by Ladislas Clatot. Published: 04 March 2011

I’m Ladislas Clatot and I am fourteen. I’m a student from the college Jeanne d’Arc in Gex and I had four days of work experience at CERN last week.

On the first day, I had to make an access card because it is mandatory, as CERN is a secured site. After that, I went with Paolo Martinengo to Point 2 where the ALICE Experiment is installed. Paolo is the Run Coordinator and also the project leader of one of the 17 sub-detectors of the ALICE Project. With him, I discovered the Alice Control Room, where physicists and engineers monitor the running of the experiment, They are on shift 24/7.

The ALICE Collaboration

Ladislas Clatot - who visited CERN for work experience

All the people speak English with each other and yet they’re of one hundred different nationalities. They work hard because the experience restarted last Sunday. They plan tests for the coming two weeks and, then, they’ll begin collisions of protons.

On the same morning, I visited with Alex Grigore and Giuseppe Simonetti the counting room of the Data Acquisition Project. It’s a room where a lot of computers register all the data from the experiment at a very high rate of 1 Gbit/second. The computers do not have keyboards and mice, only hard disk storage inside large cupboards.

The data is verified in the control room, transferred to the large CERN computing centre where it is stored and then distributed around the world with the “Grid” for the data analysis by the physicists who are not based at CERN. At the entrance of the counting room, I had to take a badge, which register the level of radiation. This is a preventive measure.

Back in the control room, one physicist explained me that in the ALICE Time Projection Chamber (TPC), many instruments register and transfer all the information from the collisions, from the detector to the control room where the shifters look for the most interesting physics events.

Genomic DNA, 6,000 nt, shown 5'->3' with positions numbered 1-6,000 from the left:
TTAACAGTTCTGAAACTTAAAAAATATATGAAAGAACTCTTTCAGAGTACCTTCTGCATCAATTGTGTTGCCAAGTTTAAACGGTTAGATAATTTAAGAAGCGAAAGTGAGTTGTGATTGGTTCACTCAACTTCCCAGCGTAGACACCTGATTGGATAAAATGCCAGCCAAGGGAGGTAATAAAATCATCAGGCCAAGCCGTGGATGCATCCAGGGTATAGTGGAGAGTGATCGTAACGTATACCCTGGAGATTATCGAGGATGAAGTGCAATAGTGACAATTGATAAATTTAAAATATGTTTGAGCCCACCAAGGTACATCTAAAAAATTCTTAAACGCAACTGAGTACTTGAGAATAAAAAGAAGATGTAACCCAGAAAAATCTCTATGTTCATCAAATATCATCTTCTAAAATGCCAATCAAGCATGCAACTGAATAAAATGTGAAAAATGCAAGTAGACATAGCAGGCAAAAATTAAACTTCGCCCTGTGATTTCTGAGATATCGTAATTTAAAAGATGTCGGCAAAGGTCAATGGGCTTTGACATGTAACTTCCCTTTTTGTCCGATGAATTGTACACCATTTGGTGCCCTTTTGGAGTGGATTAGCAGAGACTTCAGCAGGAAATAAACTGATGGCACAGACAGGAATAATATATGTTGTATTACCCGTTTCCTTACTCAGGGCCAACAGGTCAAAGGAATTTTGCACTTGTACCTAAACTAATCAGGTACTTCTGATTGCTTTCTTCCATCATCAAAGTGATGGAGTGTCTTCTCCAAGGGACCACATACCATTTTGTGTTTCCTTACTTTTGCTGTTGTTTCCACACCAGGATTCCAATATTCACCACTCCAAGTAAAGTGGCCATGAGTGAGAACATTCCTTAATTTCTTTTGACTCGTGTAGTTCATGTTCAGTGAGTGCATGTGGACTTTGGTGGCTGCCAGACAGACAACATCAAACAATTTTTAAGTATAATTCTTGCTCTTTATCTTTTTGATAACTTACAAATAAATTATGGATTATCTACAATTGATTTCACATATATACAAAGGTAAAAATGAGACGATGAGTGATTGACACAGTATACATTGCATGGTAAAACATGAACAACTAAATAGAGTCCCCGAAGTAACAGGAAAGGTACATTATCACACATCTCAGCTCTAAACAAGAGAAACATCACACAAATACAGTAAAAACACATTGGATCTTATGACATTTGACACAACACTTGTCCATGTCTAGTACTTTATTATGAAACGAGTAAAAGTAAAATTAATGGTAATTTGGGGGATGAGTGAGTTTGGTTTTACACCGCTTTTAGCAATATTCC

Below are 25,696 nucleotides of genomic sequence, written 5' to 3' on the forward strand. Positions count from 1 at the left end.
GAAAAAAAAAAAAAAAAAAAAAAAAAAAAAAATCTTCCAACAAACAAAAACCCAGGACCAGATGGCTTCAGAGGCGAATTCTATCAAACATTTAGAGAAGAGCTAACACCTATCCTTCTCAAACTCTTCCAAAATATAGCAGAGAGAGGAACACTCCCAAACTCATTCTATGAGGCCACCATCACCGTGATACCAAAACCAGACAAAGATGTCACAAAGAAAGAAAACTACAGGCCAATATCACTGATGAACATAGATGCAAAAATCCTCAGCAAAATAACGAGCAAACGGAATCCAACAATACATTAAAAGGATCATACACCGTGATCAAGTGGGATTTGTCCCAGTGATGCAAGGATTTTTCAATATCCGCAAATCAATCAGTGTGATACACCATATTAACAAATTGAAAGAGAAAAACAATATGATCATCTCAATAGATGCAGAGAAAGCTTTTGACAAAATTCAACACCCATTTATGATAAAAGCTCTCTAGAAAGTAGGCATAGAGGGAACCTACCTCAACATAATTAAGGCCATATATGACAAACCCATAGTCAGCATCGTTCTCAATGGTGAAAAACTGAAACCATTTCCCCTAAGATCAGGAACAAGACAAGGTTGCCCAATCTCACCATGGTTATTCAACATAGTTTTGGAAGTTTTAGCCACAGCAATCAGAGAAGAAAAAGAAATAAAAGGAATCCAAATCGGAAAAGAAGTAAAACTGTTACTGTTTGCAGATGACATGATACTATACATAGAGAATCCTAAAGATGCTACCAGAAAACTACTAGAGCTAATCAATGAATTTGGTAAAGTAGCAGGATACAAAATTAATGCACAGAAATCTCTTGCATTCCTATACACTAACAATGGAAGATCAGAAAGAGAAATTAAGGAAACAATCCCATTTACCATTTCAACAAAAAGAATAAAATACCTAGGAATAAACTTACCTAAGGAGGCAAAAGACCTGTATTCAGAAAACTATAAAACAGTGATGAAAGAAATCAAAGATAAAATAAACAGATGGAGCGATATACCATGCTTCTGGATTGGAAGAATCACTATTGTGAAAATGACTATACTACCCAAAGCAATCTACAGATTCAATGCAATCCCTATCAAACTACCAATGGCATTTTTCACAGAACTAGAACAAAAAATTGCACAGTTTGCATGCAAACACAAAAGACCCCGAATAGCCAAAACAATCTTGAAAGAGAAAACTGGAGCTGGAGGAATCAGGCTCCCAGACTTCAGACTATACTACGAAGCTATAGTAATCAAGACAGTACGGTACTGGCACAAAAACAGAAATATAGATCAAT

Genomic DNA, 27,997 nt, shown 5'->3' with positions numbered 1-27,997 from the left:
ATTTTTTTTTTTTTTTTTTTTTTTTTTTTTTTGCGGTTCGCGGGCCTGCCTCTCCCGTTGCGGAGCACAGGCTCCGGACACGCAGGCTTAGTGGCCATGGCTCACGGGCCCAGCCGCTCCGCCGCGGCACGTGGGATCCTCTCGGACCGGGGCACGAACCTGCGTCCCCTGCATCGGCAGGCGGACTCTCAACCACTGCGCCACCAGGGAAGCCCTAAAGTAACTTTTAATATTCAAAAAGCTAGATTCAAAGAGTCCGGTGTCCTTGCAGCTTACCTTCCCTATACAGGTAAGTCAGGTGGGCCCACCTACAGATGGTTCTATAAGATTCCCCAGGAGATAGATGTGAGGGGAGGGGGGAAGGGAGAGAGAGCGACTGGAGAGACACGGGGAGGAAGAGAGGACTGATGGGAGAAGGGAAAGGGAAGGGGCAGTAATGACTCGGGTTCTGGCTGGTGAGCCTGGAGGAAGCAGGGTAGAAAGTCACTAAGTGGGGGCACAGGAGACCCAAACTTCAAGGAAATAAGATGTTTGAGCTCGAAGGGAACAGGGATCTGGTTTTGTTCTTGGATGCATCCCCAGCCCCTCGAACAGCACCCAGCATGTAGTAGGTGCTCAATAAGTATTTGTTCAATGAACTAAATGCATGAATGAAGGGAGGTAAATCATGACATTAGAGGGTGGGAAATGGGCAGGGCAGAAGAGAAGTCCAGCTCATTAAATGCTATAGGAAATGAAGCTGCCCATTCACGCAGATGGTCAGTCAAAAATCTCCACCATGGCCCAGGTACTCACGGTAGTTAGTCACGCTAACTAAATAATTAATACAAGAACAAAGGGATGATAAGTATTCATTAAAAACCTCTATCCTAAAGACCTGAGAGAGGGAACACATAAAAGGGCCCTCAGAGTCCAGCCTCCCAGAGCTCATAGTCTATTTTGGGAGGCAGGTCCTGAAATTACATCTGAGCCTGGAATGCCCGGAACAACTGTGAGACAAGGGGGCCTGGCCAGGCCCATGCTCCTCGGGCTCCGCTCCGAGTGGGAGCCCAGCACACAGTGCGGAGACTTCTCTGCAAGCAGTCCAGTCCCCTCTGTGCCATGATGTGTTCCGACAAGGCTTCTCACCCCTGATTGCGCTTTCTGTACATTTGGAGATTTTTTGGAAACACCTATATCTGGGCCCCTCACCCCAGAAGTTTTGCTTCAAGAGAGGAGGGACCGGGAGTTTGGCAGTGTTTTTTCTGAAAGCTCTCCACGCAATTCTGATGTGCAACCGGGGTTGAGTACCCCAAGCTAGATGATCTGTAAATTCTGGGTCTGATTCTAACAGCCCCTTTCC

The following day, Despina Hatzifotiadou, the Outreach Coordinator, tested with me the master class exercise. It’s an exercise which uses the data from collisions of protons, visualized on a computer. I searched for strange particles, which are detected by the experiment. I have found this exercise very easy and very interesting.

On Tuesday, I had a meeting with Yves Schutz, physicist and the deputy ALICE spokesperson. Yves explained me the composition of a proton or a neutron, made of 3 quarks which are kept together by gluons (strong force). An atom is formed of one nuclei (proton or neutron) and its electrons. Yves has explained to me the main questions CERN wants to answer:

  • What’s the nature of the primordial matter and dark matter?
  • What’s the difference of the matter and the antimatter and where is the antimatter gone?
  • From where comes the mass of particles?

On Wednesday, I visited the gas workshop with Patrick Carrie. Gas is one of the most used detection tools to trace particles inside detectors. Patrick told me that CERN is one of the main users of gas in the world.

For my last day, Antoine Junique has shown me some electronic chips. Many hours of hard work are necessary to create one of these little chips. Antoine explained me that the design is first generated and tested on a computer, and only after is the chip created. We can find these electronics in all our phones, computers, etc… I am surprised by the fact that it takes so long to develop such small technologies.

My conclusion: I think all the people who are working in CERN are passionate about physics and they love to show us their knowledge. CERN is like a small town where all the people work hard and love it!!!! I would like to thank Julie Hadre for her support during these 4 days.

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